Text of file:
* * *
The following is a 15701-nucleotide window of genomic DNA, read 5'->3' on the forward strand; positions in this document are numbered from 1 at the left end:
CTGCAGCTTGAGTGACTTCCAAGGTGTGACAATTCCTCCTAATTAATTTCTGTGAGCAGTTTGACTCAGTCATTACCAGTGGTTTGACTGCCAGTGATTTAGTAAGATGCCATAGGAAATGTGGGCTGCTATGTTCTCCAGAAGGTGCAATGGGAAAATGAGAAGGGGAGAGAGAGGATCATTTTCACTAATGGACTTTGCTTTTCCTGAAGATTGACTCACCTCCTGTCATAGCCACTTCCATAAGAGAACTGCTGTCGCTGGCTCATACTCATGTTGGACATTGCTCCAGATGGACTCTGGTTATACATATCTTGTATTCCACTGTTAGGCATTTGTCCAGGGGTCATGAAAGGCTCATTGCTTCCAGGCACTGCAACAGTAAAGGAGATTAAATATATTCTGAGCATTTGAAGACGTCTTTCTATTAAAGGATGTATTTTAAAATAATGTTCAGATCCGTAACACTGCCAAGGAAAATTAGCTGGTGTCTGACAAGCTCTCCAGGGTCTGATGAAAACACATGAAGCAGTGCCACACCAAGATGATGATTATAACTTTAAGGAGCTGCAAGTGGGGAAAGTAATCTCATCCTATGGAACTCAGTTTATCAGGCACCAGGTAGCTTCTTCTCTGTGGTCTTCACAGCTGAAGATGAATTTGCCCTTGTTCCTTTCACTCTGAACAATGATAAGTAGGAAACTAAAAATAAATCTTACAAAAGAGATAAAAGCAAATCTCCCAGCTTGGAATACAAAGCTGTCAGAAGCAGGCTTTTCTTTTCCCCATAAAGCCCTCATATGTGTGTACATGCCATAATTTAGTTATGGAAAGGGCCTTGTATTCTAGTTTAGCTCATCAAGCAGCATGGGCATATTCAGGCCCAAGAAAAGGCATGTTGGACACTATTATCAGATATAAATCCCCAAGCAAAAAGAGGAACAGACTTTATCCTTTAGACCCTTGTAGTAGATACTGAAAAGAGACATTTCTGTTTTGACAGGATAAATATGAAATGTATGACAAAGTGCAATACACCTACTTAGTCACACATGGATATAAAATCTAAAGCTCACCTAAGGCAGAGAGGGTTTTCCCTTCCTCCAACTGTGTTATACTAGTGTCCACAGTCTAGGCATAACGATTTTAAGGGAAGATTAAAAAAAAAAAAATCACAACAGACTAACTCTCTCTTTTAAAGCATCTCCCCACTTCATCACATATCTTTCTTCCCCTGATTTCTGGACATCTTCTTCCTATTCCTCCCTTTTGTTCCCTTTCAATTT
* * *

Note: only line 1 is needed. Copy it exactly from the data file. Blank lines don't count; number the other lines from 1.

The following is a 15701-nucleotide window of genomic DNA, read 5'->3' on the forward strand; positions in this document are numbered from 1 at the left end: